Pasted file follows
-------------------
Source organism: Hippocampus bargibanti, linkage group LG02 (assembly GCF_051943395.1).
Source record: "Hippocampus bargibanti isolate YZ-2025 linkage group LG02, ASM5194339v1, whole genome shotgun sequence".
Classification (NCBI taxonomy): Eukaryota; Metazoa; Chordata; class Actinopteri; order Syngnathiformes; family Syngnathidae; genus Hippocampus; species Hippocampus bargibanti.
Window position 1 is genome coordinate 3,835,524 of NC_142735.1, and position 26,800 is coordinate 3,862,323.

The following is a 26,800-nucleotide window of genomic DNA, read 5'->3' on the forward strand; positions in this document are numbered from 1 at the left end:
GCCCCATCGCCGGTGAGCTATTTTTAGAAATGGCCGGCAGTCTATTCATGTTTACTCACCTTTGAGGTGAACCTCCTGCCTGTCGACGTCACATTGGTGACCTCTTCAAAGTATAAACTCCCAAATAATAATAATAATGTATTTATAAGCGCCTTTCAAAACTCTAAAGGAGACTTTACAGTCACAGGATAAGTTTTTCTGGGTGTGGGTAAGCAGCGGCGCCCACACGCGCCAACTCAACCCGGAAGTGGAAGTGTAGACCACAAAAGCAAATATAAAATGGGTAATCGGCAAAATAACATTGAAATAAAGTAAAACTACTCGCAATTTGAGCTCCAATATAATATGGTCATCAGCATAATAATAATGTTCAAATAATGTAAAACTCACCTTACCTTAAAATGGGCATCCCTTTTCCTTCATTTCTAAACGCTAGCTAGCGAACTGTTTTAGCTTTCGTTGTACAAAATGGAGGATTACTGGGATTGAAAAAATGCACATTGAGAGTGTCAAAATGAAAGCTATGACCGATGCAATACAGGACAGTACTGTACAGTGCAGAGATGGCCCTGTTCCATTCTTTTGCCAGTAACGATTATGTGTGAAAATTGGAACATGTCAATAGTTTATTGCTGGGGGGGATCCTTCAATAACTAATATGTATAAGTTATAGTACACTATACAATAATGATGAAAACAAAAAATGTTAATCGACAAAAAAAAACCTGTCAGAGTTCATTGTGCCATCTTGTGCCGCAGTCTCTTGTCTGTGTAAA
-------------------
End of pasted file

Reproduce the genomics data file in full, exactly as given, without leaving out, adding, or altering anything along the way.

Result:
Source organism: Hippocampus bargibanti, linkage group LG02 (assembly GCF_051943395.1).
Source record: "Hippocampus bargibanti isolate YZ-2025 linkage group LG02, ASM5194339v1, whole genome shotgun sequence".
Classification (NCBI taxonomy): Eukaryota; Metazoa; Chordata; class Actinopteri; order Syngnathiformes; family Syngnathidae; genus Hippocampus; species Hippocampus bargibanti.
Window position 1 is genome coordinate 3,835,524 of NC_142735.1, and position 26,800 is coordinate 3,862,323.

The following is a 26,800-nucleotide window of genomic DNA, read 5'->3' on the forward strand; positions in this document are numbered from 1 at the left end:
GCCCCATCGCCGGTGAGCTATTTTTAGAAATGGCCGGCAGTCTATTCATGTTTACTCACCTTTGAGGTGAACCTCCTGCCTGTCGACGTCACATTGGTGACCTCTTCAAAGTATAAACTCCCAAATAATAATAATAATGTATTTATAAGCGCCTTTCAAAACTCTAAAGGAGACTTTACAGTCACAGGATAAGTTTTTCTGGGTGTGGGTAAGCAGCGGCGCCCACACGCGCCAACTCAACCCGGAAGTGGAAGTGTAGACCACAAAAGCAAATATAAAATGGGTAATCGGCAAAATAACATTGAAATAAAGTAAAACTACTCGCAATTTGAGCTCCAATATAATATGGTCATCAGCATAATAATAATGTTCAAATAATGTAAAACTCACCTTACCTTAAAATGGGCATCCCTTTTCCTTCATTTCTAAACGCTAGCTAGCGAACTGTTTTAGCTTTCGTTGTACAAAATGGAGGATTACTGGGATTGAAAAAATGCACATTGAGAGTGTCAAAATGAAAGCTATGACCGATGCAATACAGGACAGTACTGTACAGTGCAGAGATGGCCCTGTTCCATTCTTTTGCCAGTAACGATTATGTGTGAAAATTGGAACATGTCAATAGTTTATTGCTGGGGGGGATCCTTCAATAACTAATATGTATAAGTTATAGTACACTATACAATAATGATGAAAACAAAAAATGTTAATCGACAAAAAAAAACCTGTCAGAGTTCATTGTGCCATCTTGTGCCGCAGTCTCTTGTCTGTGTAAA